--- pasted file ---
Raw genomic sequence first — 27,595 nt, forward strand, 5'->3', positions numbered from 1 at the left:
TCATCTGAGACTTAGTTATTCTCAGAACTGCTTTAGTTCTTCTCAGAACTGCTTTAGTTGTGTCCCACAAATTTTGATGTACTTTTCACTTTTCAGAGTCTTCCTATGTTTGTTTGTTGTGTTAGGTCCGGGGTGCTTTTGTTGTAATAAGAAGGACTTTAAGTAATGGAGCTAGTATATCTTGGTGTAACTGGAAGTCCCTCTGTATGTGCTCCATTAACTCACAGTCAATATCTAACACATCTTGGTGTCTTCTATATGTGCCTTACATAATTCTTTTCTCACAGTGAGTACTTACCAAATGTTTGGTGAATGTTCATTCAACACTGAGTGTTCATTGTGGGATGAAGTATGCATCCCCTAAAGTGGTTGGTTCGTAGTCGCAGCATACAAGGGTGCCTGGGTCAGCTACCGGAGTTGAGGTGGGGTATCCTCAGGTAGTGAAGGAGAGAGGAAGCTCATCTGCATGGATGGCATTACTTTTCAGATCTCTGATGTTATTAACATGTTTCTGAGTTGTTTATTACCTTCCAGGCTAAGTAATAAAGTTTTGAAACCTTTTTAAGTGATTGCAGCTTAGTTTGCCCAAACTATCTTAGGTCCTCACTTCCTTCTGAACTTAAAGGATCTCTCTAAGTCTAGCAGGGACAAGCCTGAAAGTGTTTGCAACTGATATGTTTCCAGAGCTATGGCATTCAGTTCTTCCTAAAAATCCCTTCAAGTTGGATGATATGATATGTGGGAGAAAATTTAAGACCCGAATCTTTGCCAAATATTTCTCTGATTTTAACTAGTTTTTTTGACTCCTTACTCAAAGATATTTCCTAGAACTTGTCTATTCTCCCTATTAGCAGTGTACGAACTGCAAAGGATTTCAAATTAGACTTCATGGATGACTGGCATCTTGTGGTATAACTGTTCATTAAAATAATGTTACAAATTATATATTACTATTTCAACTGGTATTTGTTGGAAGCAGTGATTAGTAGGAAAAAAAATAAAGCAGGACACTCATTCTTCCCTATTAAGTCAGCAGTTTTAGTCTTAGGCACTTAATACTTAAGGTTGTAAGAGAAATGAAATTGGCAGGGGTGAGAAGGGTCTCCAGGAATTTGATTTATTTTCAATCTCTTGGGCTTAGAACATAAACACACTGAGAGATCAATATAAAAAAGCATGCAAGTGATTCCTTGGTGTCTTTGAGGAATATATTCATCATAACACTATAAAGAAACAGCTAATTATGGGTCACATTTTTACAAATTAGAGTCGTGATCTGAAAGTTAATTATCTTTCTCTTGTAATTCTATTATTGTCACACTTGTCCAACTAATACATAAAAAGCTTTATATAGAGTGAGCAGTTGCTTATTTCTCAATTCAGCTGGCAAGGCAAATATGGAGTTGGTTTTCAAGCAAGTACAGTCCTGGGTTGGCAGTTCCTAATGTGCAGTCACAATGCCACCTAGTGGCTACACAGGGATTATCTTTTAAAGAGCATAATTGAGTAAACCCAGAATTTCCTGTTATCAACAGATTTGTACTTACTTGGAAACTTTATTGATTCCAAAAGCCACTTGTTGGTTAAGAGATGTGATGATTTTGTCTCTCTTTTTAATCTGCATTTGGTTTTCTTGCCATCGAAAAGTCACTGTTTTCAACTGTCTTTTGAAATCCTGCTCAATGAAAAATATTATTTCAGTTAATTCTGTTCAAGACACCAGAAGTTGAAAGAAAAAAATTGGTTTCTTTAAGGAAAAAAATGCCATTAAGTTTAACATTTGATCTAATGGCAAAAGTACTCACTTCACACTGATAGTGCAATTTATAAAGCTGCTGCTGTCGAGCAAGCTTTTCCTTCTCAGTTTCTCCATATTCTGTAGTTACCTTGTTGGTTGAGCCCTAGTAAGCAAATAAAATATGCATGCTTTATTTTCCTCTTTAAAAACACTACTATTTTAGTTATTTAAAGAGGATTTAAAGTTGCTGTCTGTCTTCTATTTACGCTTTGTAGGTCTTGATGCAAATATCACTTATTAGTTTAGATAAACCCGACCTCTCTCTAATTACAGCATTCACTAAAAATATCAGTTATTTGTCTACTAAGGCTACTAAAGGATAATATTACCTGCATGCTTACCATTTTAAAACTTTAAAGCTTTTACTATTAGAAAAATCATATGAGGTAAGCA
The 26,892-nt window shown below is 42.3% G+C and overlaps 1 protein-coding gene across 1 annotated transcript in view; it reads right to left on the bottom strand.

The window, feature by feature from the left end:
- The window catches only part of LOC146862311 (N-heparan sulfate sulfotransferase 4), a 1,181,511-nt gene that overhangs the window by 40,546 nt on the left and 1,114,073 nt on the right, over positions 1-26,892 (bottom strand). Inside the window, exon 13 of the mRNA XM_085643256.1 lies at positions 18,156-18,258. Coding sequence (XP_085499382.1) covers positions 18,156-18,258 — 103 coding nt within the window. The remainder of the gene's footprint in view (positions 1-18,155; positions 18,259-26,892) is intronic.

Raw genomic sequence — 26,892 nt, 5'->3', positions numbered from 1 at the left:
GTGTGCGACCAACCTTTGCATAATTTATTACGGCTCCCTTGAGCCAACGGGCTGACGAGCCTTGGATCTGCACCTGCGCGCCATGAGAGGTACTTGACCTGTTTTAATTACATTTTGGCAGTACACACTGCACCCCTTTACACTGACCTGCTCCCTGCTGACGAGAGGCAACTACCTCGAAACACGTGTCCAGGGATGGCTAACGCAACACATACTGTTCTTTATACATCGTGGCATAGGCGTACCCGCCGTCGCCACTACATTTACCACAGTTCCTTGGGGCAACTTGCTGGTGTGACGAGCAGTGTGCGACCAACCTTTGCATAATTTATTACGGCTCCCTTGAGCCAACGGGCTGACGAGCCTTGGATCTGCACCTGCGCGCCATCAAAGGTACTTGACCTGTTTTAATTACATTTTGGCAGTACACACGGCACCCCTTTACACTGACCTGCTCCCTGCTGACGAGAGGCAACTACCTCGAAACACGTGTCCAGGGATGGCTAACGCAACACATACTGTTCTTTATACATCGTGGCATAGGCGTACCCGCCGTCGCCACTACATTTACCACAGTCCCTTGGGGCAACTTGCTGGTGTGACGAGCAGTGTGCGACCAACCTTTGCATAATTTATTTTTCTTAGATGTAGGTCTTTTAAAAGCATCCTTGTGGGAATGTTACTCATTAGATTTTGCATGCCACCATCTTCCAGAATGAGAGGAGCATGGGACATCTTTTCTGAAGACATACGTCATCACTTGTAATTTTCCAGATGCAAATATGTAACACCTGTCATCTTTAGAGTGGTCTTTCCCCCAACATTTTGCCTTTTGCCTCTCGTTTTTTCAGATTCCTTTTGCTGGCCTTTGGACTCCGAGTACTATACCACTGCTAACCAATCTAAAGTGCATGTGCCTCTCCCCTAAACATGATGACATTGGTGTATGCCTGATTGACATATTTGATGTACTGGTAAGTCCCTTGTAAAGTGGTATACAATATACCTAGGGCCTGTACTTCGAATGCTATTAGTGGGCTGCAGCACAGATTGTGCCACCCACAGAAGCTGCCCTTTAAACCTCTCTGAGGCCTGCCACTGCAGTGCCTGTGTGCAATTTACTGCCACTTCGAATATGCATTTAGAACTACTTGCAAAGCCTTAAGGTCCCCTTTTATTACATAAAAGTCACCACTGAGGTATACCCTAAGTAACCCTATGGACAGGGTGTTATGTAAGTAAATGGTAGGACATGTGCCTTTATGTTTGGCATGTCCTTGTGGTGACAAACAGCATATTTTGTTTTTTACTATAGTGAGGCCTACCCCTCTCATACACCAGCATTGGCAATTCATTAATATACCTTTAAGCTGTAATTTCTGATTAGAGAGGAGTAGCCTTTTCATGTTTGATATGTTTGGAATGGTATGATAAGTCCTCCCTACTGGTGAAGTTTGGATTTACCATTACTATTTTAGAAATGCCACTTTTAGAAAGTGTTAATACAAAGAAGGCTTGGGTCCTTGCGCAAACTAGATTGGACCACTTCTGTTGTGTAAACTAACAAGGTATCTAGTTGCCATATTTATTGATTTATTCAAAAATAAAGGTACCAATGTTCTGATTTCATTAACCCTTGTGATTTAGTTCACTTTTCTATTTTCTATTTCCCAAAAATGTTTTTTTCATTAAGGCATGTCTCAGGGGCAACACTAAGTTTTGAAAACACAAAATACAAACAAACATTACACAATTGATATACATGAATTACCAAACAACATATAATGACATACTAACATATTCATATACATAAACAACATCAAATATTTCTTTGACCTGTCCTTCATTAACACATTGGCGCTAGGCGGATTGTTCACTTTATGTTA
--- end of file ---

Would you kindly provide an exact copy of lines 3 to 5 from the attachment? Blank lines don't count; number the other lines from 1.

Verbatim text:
The 26,892-nt window shown below is 42.3% G+C and overlaps 1 protein-coding gene across 1 annotated transcript in view; it reads right to left on the bottom strand.

The window, feature by feature from the left end:
- The window catches only part of LOC146862311 (N-heparan sulfate sulfotransferase 4), a 1,181,511-nt gene that overhangs the window by 40,546 nt on the left and 1,114,073 nt on the right, over positions 1-26,892 (bottom strand). Inside the window, exon 13 of the mRNA XM_085643256.1 lies at positions 18,156-18,258. Coding sequence (XP_085499382.1) covers positions 18,156-18,258 — 103 coding nt within the window. The remainder of the gene's footprint in view (positions 1-18,155; positions 18,259-26,892) is intronic.